- The drawings from the office of Sir John Soane
The design is further defined by a central rectangular skyline pedestal inscribed 'Chelsea Hospital Infirmary' which is bracketed by sculpted seated figures (possibly pensioners).
The arcade was presumably similar to that suggested by Soane in his report of 13 April 1810, for the benefit of patients' exercise during bad weather.
Darley refers to Soane's 'early vision of a spreading three-storey, arcaded block with strong rhythmic articulation of the great aqueduct that he and the Bishop had seen near Caserta - facing the unembanked river, flanked by the ornamental canals of Wren's scheme and ventilated by river breezes' which must surely be this design.
Drawing drawing 38 shows a cross-section of the Infirmary design taken looking to the east and cut near its southern end, just before the T-shaped wings project. The 'Dead House' and 'Lodge' labelled on drawing 41 can be seen to the sides, in pale grey. The proportions of the windows and their spacing also match this part of the building, as do those of the cornice antifixae. The downward slope of land away to the south indicates the direction of the section. Two balconies or walkways on the south front can be seen from this section, as shown in perspective on drawing 37 and 49 in particular.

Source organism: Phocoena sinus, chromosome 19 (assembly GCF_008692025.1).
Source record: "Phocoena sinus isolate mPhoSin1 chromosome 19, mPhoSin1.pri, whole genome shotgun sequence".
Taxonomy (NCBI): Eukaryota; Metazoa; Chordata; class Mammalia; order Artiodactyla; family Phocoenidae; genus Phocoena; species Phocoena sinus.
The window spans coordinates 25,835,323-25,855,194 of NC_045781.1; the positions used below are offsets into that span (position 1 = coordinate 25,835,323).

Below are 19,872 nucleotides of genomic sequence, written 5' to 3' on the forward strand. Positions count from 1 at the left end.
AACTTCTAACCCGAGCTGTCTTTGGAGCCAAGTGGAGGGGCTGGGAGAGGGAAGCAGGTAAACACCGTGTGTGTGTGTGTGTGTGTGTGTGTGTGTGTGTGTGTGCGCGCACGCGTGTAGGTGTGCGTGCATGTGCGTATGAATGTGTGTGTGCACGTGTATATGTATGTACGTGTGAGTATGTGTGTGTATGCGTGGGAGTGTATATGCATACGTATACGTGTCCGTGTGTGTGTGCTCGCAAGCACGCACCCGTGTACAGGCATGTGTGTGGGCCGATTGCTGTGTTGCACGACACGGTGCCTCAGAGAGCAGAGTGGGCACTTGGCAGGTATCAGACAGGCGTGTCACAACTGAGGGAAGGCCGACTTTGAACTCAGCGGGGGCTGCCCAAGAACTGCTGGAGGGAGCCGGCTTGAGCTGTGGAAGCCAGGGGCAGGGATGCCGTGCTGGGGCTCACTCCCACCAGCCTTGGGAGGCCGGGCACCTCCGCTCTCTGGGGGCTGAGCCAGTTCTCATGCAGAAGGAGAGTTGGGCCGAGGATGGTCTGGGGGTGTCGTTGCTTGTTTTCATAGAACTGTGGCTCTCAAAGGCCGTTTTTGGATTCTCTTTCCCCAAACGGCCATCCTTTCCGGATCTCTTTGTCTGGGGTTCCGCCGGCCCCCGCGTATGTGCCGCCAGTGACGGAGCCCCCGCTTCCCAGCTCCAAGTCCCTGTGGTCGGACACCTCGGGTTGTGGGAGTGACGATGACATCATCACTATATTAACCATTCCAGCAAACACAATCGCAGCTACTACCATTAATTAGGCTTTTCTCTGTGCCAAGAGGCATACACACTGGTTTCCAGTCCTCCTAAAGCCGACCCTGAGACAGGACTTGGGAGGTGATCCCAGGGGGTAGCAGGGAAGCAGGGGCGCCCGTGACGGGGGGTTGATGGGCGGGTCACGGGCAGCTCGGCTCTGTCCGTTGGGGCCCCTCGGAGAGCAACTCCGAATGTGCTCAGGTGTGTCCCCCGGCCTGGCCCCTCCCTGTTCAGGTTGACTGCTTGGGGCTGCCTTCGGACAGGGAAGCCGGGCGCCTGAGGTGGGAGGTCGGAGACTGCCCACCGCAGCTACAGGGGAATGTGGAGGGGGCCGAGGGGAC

Sir John Soane's collection includes some 30,000 architectural, design and topographical drawings which is a very important resource for scholars worldwide. His was the first architect’s collection to attempt to preserve the best in design for the architectural profession in the future, and it did so by assembling as exemplars surviving drawings by great Renaissance masters and by the leading architects in Britain in the 17th and 18th centuries and his near contemporaries such as Sir William Chambers, Robert Adam and George Dance the Younger. These drawings sit side by side with 9,000 drawings in Soane’s own hand or those of the pupils in his office, covering his early work as a student, his time in Italy and the drawings produced in the course of his architectural practice from 1780 until the 1830s.
Browse (via the vertical menu to the left) and search results for Drawings include a mixture of Concise catalogue records – drawn from an outline list of the collection – and fuller records where drawings have been catalogued in more detail (an ongoing process).